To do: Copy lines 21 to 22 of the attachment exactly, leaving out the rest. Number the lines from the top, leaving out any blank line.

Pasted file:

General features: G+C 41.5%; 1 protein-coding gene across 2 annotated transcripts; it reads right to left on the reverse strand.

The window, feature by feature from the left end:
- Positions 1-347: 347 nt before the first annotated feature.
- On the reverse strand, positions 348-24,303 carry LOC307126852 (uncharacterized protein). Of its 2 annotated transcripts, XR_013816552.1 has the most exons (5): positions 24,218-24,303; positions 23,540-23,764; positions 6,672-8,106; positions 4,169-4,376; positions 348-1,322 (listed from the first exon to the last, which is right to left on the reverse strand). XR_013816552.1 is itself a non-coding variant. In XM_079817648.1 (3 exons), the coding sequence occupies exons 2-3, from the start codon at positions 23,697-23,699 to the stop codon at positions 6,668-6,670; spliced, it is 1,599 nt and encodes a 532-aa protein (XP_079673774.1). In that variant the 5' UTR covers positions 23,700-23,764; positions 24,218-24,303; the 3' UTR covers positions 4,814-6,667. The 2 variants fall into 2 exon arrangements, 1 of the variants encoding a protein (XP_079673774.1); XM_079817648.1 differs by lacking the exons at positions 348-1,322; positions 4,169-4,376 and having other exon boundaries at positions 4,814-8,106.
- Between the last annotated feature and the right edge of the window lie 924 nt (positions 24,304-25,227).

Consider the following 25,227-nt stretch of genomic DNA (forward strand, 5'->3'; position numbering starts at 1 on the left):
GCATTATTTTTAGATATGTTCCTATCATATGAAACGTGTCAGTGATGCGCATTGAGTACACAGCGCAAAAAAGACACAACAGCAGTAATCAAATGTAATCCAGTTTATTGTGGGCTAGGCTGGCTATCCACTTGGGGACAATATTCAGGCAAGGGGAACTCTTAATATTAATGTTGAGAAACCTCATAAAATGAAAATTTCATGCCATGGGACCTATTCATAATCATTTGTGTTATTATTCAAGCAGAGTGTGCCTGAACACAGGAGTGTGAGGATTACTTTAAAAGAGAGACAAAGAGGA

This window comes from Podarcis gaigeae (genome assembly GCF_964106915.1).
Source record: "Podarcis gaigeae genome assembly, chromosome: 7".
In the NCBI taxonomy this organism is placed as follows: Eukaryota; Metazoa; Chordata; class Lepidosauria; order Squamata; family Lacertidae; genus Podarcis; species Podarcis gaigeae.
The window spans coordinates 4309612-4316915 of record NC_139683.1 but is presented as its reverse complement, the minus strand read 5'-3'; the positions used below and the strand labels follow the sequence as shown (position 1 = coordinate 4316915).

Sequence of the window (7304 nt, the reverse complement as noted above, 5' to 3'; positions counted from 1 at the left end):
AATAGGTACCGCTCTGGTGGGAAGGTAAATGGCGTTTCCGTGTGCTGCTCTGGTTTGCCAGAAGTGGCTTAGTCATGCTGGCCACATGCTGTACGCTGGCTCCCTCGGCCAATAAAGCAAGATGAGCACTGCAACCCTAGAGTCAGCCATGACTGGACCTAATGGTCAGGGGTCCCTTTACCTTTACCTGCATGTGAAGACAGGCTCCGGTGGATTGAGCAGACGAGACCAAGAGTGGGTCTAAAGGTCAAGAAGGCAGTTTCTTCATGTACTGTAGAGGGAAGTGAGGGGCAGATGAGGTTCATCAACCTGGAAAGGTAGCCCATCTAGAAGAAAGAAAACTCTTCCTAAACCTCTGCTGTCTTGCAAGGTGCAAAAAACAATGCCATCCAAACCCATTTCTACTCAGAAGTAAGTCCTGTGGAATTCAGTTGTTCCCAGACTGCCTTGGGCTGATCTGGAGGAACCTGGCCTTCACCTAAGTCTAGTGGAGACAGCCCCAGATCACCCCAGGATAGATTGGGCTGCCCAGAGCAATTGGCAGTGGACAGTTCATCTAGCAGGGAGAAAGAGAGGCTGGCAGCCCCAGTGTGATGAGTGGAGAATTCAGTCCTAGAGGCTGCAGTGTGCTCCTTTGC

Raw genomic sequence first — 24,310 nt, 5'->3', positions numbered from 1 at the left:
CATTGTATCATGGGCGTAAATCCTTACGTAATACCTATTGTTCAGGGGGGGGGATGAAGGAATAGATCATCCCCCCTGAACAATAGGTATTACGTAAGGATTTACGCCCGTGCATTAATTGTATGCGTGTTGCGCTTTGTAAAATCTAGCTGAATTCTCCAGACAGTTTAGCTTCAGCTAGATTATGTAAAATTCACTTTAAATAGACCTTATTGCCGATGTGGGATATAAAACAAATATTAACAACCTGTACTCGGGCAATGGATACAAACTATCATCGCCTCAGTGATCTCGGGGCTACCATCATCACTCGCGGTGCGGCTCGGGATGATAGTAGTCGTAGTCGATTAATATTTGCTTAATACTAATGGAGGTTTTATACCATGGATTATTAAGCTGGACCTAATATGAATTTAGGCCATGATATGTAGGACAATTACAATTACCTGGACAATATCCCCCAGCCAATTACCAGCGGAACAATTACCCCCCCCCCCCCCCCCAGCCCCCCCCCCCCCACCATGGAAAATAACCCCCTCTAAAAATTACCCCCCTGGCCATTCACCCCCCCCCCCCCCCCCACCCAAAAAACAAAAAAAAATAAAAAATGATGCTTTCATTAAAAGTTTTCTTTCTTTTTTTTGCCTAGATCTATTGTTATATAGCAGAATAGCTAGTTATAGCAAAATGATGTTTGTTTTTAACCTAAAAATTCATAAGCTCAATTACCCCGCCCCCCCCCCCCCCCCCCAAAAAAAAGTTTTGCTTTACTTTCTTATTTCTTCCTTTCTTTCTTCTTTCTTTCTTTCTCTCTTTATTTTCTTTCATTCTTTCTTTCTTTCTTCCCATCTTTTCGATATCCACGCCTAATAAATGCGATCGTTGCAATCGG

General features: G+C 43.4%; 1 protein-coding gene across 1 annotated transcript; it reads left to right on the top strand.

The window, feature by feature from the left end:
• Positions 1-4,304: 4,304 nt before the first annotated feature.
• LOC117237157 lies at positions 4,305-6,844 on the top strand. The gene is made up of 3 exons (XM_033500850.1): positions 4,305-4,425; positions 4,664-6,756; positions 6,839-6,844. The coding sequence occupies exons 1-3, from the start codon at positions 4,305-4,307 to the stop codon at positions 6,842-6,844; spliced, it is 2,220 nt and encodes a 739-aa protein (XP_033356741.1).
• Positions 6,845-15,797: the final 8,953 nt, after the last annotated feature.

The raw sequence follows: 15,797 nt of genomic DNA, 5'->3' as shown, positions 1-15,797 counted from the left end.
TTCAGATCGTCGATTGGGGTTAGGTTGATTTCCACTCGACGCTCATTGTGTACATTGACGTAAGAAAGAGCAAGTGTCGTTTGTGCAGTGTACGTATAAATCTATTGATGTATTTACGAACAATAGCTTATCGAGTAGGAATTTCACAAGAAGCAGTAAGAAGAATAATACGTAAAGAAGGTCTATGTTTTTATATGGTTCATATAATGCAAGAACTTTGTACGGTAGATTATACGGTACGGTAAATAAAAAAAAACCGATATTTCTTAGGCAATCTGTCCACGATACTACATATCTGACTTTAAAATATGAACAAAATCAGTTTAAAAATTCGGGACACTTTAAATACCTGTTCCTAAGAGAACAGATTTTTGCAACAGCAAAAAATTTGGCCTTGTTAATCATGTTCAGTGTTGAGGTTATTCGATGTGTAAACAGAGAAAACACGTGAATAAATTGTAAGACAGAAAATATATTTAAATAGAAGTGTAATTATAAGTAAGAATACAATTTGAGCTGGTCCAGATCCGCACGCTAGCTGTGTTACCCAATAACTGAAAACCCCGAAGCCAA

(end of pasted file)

The raw sequence follows: 15,797 nt of genomic DNA, 5'->3' as shown, positions 1-15,797 counted from the left end.
TTCAGATCGTCGATTGGGGTTAGGTTGATTTCCACTCGACGCTCATTGTGTACATTGACGTAAGAAAGAGCAAGTGTCGTTTGTGCAGTGTACGTATAAATCTATTGATGTATTTACGAACAATAGCTTATCGAGTAGGAATTTCACAAGAAGCAGTAAGAAGAATAATACGTAAAGAAGGTCTATGTTTTTATATGGTTCATATAATGCAAGAACTTTGTACGGTAGATTATACGGTACGGTAAATAAAAAAAAACCGATATTTCTTAGGCAATCTGTCCACGATACTACATATCTGACTTTAAAATATGAACAAAATCAGTTTAAAAATTCGGGACACTTTAAATACCTGTTCCTAAGAGAACAGATTTTTGCAACAGCAAAAAATTTGGCCTTGTTAATCATGTTCAGTGTTGAGGTTATTCGATGTGTAAACAGAGAAAACACGTGAATAAATTGTAAGACAGAAAATATATTTAAATAGAAGTGTAATTATAAGTAAGAATACAATTTGAGCTGGTCCAGATCCGCACGCTAGCTGTGTTACCCAATAACTGAAAACCCCGAAGCCAA